I first ran into Brad Hickey (winemaker at Brash Higgins) at Rootstock Wine Festival in 2016. That year, I joined along as a volunteer and I have to say, it shaped many directions that we have explored here at Wildflower, so a huge huge thanks to the founders and organisers of that awesome, temporal and seminal series of festivals. Back to Brad... as soon as we met, he immediately pulled out a strangely shaped bottle under cork and yellow wax, poured some into my glass and it blew my mind. What I would come to learn was that Brad had just given me a look at his Bloom 2008. An oxidative chardonnay aged under flor for 8 years. From that moment, I made a point to seek out his wines.
While every wine in the range is precise and balanced, one stood out to me in particular, the ZBO. With huge aromas, it reminded me so much of our Gold and a few hops in particular. I knew I had to get back in touch, and on a trip to Adelaide in early 2017, I visited BH HQ at the Omensetter Vineyard in the McLaren. It was on that visit we hatched a plan to marry this wine with our beer at the next vintage.
The wine is unique itself, so this was never going to be a case of a simple refermentation. Brad describes the making of the wine in 2018 as: "Hand picked, the golf ball sized, bronze fruit was destemmed into waiting terracotta amphorae. A wild ferment ensued with the caps hand plunged twice daily until the ferment finished and the skins sank into the wine. The skins, seeds and juice remained covered in situ for six months. A natural FLOR layer of yeast volunteers itself and covers and helps protect the wine. The ‘free run’ was siphoned off in Spring and combined with the pressings. The wine settles before being racked and sent to bottle unfiltered and unfined."
Instead of marrying fresh fruit and aged beer, I decided to experiment with the pressed skins out of the amphora, after that 6 month fermentation/ageing in clay. So, when time came to empty the amphora in late August 2018, Brad put the pressings into sealed containers that were gassed and immediately sent to Sydney. Upon receiving them a few days later, we transferred the skins to a stainless steel vessel and blended in a barrel of 8 month old Gold (#1770) and an equal volume of freshly fermented Gold. By adding young beer, I wanted to give some food for fermentation by the diversity of living microbes on the skins, even though they had been under wine for some time. The beer then aged and slowly fermented, getting drier for 4 months in contact with the skins. It was packaged on 3 January 2019 with a small dosing of sugar for natural carbonation through refermentation in bottle for 11 weeks.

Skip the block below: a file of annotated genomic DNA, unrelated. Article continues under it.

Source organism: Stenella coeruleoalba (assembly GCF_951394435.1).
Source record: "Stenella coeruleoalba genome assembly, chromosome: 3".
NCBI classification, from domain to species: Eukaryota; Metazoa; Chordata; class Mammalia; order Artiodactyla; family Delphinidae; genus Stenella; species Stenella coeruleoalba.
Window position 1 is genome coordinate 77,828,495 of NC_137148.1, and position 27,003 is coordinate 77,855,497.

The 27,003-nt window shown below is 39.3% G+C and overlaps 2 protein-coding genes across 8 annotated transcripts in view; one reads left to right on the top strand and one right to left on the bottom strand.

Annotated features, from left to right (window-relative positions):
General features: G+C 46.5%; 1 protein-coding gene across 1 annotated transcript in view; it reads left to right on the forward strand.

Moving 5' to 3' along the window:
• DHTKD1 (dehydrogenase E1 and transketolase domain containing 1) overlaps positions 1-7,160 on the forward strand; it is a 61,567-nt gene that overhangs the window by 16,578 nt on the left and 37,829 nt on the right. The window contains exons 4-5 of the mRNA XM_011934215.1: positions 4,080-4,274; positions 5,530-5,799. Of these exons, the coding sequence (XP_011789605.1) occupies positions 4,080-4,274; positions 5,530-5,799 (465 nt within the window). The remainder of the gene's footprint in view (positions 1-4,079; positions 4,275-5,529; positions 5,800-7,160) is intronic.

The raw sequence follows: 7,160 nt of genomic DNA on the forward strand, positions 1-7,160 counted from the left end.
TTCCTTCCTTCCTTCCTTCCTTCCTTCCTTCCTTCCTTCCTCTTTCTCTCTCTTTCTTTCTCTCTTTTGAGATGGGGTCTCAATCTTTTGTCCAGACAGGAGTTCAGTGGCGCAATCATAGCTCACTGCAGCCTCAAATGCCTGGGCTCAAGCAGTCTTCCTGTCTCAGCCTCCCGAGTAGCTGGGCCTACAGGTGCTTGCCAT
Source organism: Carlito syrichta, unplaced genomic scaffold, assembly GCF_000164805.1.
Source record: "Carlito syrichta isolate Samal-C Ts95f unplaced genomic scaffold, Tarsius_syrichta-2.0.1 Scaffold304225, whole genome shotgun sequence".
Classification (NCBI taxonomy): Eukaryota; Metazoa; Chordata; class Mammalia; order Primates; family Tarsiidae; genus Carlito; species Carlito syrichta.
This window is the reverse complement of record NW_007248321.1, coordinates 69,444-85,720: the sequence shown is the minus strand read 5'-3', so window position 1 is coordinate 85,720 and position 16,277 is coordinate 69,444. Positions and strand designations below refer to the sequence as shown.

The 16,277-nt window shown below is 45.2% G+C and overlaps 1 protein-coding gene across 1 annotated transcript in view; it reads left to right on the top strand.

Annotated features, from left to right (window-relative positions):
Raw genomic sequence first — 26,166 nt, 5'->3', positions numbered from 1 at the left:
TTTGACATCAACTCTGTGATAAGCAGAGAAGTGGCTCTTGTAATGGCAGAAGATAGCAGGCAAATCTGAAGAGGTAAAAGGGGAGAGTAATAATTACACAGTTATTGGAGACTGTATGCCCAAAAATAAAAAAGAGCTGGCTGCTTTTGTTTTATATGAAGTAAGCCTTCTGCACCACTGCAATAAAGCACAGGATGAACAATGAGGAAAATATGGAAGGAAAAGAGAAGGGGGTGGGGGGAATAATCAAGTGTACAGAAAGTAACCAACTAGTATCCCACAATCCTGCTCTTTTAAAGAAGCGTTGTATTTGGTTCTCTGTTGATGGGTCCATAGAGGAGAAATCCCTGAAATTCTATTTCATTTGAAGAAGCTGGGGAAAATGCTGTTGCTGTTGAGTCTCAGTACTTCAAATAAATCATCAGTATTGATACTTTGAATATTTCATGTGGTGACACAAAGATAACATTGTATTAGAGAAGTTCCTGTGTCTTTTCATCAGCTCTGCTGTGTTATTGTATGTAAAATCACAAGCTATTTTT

Upon release, it's nose is dominated by the Muscat skins. Hop-like aromas of citrus, ripe peach, musk/perfume and earthy spice. The palate shows strongly of the gold beer base, focussed and taut. Strong pithy citrus fruits drive the palate along, keeping the beer fresh and energetic. Subtle vinous elements add to the beer's length and overall acid drive. In time expect the palate to soften and gain texture from the skin component.
We are excited to release Zibeerbo on Saturday 23 March when we have our friend Matt Storm (from the Masonry beer bar in Seattle) in Sydney. Matt is in town to make a beer with us and will be making his signature pizzas from 2pm till sold out.
If you can't tell by now, I'm really excited about this beer.
Like all our beers, Zibeerbo is best enjoyed when decanted off a settled natural yeast sediment at cellar temperatures (10-12°C).